▶ Watch Video: Eric Holder “extremely concerned” about Supreme Court elections case

The following is a transcript of an interview with former Attorney General Eric Holder that aired Sunday, Dec. 4, 2022, on “Face the Nation.”

MARGARET BRENNAN: We turn now to former Attorney General Eric Holder. He now heads up the National Democratic Redistricting Committee. And he has a book, “Our Unfinished March,” which examines the current state of America’s democracy. Welcome back to the program.

ERIC HOLDER: Good to see you, Margaret.

MARGARET BRENNAN: I have a number of things I want to get to with you. But I want to start on something I know is immediate this week. An organization that you run that we mentioned here that focuses on redistricting is involved in a Supreme Court case, Moore v. Harper. It’s going to be heard on the seventh of this week. And it boils down as I understand it to the question of what the Constitution means when it assigns state legislatures the task of regulating elections. That sounds really wonky, but you phrased it as the future of democracy being at stake. What are you worried is actually going to happen here?

HOLDER: Yeah, this case is all about something called the independent state legislature doctrine. It’s a fringe theory that North Carolina Republicans are trying to use to make sure that the North Carolina Republican legislature has the sole responsibility of doing redistricting in the state and excluding from that determination the state court system. It is something that if the Supreme Court goes along with it, would really upend our system of checks and balances. And it’s for that reason that I am extremely concerned. It is a fringe theory, this is something that if the Court I think does the right thing, you should have a nine to zero opinion by the court that rejects this notion of this independent state legislature doctrine that has been rejected by conservative scholars, by practicing Republican lawyers, by former Republican judges, and by this conference of state supreme court justices, as well. This is a very, very dangerous theory. It would put our system of checks and balances at risk.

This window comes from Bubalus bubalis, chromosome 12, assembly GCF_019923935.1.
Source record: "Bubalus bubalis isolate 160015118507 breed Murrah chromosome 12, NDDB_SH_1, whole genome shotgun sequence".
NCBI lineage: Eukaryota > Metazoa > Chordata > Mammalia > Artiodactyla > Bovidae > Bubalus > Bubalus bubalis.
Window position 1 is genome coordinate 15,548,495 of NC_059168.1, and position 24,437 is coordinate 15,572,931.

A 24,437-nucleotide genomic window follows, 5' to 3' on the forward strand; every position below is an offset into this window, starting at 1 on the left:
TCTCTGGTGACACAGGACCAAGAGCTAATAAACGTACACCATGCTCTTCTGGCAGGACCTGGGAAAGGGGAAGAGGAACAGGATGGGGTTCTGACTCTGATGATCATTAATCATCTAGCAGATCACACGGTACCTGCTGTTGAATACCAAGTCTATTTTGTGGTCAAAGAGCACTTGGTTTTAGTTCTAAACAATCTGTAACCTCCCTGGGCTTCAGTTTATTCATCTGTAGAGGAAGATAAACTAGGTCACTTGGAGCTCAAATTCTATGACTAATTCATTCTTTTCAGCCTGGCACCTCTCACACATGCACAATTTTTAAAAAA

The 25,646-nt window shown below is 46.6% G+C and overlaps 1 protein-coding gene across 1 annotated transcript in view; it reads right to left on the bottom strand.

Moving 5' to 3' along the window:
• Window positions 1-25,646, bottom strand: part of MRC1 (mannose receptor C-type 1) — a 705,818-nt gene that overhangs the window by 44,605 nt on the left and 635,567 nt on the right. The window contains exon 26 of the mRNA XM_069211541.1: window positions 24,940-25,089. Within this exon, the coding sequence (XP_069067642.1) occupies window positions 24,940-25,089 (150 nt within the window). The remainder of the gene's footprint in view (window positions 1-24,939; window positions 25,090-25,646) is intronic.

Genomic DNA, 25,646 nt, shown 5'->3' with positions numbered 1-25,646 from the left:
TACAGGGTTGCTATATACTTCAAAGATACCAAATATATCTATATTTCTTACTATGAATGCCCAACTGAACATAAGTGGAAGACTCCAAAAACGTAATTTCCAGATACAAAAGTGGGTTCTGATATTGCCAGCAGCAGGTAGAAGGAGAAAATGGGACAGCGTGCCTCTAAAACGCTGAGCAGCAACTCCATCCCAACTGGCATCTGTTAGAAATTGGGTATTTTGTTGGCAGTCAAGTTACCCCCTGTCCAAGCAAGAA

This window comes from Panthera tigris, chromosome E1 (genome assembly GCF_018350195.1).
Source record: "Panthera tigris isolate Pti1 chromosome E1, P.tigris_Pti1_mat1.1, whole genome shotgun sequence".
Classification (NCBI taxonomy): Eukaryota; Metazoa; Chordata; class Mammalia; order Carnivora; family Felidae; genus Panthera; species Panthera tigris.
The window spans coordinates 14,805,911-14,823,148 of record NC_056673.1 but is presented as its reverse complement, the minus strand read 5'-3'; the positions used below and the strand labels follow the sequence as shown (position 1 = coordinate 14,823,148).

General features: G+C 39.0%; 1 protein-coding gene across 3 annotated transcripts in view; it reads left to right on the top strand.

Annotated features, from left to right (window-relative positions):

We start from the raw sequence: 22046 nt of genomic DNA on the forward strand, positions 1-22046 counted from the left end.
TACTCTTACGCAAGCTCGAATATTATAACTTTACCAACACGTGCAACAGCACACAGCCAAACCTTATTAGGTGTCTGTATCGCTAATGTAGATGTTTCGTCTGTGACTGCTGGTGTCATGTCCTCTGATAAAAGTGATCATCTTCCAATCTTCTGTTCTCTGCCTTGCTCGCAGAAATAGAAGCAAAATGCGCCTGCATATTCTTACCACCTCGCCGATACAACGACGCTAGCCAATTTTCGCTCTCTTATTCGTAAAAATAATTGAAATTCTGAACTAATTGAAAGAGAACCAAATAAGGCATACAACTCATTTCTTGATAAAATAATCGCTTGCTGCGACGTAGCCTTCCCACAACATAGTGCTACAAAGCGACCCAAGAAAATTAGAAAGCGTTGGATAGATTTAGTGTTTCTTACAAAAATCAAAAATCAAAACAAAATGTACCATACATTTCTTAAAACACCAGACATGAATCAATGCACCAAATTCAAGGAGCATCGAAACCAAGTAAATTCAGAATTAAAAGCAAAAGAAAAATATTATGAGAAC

MARGARET BRENNAN: So there were a number of Democratic senators who actually filed a brief urging the Supreme Court not even to hear the case. So there are some heavy hitters here saying don’t even talk about it. What does that tell you about the potential harm here? I mean, is there value in the Supreme Court hearing this and striking it down? Or does them hearing it at all indicate something more to you?

HOLDER: Yeah, it’s hard for me to see how this case was ever taken by the Court. I think the better thing would have been for the court to simply have rejected it. But now having taken the case, I would hope that the Court would drive a stake through this notion of this independent state legislature doctrine and get it off the- off the books and out of our consideration, once and for all. It truly is, I cannot emphasize this enough. It truly is a fringe theory that should result in a nine to zero rejection of the- of the theory.

MARGARET BRENNAN: So we mentioned you’re working on redistricting. Democrats are suing to overturn congressional maps in Alabama, Florida, Georgia, Louisiana, Ohio and Texas. I read a quote from you in the Washington Post that said the work you’ve been doing on redistricting has paid off in the most recent midterms. Do you think that your legal battles will help Democrats make gains in 2024? What are you trying to say there?